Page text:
Articles on Green space

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Cities can prepare for climate change emergencies by adding green spaces to help manage stormwater, heat stress and air quality. (Shutterstock)

How cities can add accessible green space in a post-coronavirus world

The coronavirus pandemic has highlighted the lack of green space available to those living in urban areas. Cities must be managed as ecosystems to make them more liveable and resilient.
Our mental health benefits when nature is part of our neighbourhoods, as in this residential street in Fitzroy, Melbourne. Melanie Thomson

Biodiversity and our brains: how ecology and mental health go together in our cities

It's well-established that green spaces are good for our well-being. Now we can demonstrate that greater biodiversity boosts this benefit, as well as helping to sustain native plants and animals.
The lure of suburbia clearly remains strong. To deal with sprawl, planners need to increase urban density in a way that resonates with the leafy green qualities of suburbia that residents value. Julian Bolleter

GOD save us: greenspace-oriented development could make higher density attractive

Residents of the 'leafy suburbs' will continue to fear what they might lose to increasing urban density without an explicit planning approach that enhances green space in affected neighbourhoods.
Sea Line Park, one of the shortlisted entries in the competition to design a new park for the Melbourne of 2050. Future Park Design Ideas Competition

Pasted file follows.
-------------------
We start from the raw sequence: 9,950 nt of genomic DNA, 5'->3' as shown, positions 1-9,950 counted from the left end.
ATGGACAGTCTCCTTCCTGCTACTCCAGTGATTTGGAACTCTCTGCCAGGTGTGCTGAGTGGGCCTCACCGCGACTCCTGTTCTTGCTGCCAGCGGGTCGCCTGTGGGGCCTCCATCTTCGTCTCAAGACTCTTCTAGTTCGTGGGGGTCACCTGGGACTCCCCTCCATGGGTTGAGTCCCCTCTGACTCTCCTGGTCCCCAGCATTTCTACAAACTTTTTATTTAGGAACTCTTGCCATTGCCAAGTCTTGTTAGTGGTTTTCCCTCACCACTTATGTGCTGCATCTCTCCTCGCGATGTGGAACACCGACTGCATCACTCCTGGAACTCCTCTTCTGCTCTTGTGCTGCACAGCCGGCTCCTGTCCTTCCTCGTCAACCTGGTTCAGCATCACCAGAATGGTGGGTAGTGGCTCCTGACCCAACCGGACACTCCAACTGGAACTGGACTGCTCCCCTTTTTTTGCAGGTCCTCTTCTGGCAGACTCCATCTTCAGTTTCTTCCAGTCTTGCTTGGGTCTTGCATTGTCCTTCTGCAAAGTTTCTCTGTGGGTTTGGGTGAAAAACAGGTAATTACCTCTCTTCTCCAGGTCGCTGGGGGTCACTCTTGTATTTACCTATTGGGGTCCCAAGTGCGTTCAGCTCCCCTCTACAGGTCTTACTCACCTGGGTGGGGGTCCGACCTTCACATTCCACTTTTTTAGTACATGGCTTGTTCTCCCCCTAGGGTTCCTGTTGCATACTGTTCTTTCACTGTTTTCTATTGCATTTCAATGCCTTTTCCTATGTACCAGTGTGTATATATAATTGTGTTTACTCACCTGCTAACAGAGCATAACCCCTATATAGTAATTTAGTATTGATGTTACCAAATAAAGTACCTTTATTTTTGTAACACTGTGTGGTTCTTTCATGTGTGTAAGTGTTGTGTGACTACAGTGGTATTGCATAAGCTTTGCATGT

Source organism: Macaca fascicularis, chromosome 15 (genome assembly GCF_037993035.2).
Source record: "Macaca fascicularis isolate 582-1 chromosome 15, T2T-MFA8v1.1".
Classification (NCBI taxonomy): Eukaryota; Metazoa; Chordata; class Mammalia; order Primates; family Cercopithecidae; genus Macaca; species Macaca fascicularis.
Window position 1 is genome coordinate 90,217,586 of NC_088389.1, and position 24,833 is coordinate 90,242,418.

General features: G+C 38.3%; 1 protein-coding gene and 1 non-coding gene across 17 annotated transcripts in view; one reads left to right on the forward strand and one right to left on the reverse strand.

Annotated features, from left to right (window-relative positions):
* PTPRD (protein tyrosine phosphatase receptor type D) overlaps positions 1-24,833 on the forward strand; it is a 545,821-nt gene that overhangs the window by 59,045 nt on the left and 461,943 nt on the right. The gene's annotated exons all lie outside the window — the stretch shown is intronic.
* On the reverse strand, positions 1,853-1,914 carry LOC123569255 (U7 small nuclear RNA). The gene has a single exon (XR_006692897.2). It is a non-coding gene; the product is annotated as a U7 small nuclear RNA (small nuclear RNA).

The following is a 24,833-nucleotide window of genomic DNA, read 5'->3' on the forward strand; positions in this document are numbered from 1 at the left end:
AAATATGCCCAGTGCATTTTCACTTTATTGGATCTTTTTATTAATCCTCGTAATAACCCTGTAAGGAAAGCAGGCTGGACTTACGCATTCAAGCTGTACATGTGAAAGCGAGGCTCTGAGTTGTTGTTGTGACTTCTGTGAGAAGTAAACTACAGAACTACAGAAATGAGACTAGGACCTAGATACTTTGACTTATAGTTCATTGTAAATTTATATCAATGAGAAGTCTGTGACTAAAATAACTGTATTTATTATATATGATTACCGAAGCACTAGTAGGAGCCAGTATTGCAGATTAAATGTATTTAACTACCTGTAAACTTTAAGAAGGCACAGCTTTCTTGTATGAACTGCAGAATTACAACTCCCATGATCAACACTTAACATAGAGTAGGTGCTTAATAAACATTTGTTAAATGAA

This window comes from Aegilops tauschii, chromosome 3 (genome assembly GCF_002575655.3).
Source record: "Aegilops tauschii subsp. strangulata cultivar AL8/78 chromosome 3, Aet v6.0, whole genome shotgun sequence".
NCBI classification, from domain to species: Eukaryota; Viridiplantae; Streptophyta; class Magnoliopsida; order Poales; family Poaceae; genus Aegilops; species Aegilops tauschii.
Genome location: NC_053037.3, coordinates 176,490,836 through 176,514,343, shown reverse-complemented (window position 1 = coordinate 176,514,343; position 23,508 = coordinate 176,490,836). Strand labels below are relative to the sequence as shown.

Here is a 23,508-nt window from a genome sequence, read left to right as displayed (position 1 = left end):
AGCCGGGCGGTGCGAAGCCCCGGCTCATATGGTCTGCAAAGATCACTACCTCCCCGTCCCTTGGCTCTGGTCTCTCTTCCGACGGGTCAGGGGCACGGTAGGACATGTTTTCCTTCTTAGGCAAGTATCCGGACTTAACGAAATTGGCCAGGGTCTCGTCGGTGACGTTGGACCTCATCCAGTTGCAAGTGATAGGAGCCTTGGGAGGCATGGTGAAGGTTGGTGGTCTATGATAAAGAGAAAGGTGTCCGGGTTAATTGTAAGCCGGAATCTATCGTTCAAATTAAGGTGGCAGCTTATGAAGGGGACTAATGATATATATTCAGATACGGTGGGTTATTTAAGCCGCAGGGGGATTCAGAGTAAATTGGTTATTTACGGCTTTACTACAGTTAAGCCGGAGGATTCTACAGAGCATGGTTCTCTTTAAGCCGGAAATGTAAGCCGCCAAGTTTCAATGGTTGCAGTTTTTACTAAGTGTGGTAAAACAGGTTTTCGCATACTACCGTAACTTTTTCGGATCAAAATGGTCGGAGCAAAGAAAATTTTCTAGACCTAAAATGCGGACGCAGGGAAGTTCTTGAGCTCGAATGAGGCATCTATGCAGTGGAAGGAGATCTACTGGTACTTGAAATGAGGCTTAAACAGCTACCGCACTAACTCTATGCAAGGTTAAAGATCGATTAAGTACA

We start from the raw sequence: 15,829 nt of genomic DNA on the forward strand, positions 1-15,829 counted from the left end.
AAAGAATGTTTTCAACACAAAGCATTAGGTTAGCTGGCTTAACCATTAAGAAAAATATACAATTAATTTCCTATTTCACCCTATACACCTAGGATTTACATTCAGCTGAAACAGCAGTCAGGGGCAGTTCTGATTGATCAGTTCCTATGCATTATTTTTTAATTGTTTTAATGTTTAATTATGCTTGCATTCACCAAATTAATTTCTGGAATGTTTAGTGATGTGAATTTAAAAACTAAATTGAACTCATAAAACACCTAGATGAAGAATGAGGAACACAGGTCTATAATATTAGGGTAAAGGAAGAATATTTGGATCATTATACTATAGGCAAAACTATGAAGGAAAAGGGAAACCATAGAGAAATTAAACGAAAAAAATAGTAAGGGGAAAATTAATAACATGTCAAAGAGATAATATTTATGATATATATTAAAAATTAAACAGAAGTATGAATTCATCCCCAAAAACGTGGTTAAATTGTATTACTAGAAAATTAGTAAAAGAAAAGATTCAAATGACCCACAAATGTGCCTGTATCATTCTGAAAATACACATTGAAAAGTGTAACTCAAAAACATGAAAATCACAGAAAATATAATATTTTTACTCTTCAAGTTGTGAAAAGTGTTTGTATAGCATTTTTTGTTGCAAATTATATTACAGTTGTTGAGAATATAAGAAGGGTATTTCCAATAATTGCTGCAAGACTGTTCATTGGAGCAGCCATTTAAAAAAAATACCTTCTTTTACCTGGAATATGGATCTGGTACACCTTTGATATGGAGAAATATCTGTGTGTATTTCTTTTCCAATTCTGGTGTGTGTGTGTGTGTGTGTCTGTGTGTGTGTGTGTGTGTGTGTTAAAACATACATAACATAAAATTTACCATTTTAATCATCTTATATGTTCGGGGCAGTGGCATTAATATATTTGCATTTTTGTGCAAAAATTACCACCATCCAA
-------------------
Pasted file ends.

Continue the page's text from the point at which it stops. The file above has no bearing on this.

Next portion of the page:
Why we need ‘crazy’ ideas for new city parks

Some might scoff at the free-ranging ideas sparked by a competition to design future parks for Melbourne. But the legacy of a radical idea to green a CBD street in 1985 shows why we need such thinking.
On Akure’s edges, which used to be mainly farmland, buildings are taking over. Author supplied

Nigeria’s Akure is a good example of how not to build a city

City officials have not considered how approaches like mixed-use developments closer to the city centre might alleviate the housing shortage as well as protect Akure's green spaces.
Imagine Hyde Park in Sydney without its tree cover … the impact on this space and the many people who spend time in it would be profound. EA Given/Shutterstock

Increasing tree cover may be like a ‘superfood’ for community mental health

Cities around Australia have plans to increase their green space, but new research shows not all green spaces are equal. Good tree cover is better than grassed areas for residents' mental health.
Contact with nature reduces stress and aggression, one reason scholars say urban green space may reduce violence. Shutterstock

Can parks help cities fight crime?

Some parks reduce violence in the local vicinity. Other parks attract crime. The difference has to do with how these urban green spaces are designed, programmed and managed, experts say.
Tiny Paley Park, surrounded by skyscrapers in New York City, introduced the concept of a ‘pocket park’ in dense urban centers. Aleksandr Zykov/Flickr

Parks help cities – but only if people use them

Research shows that access to urban green space makes people and neighborhoods healthier. But parks can't work their magic if their design ignores the needs of nearby communities.

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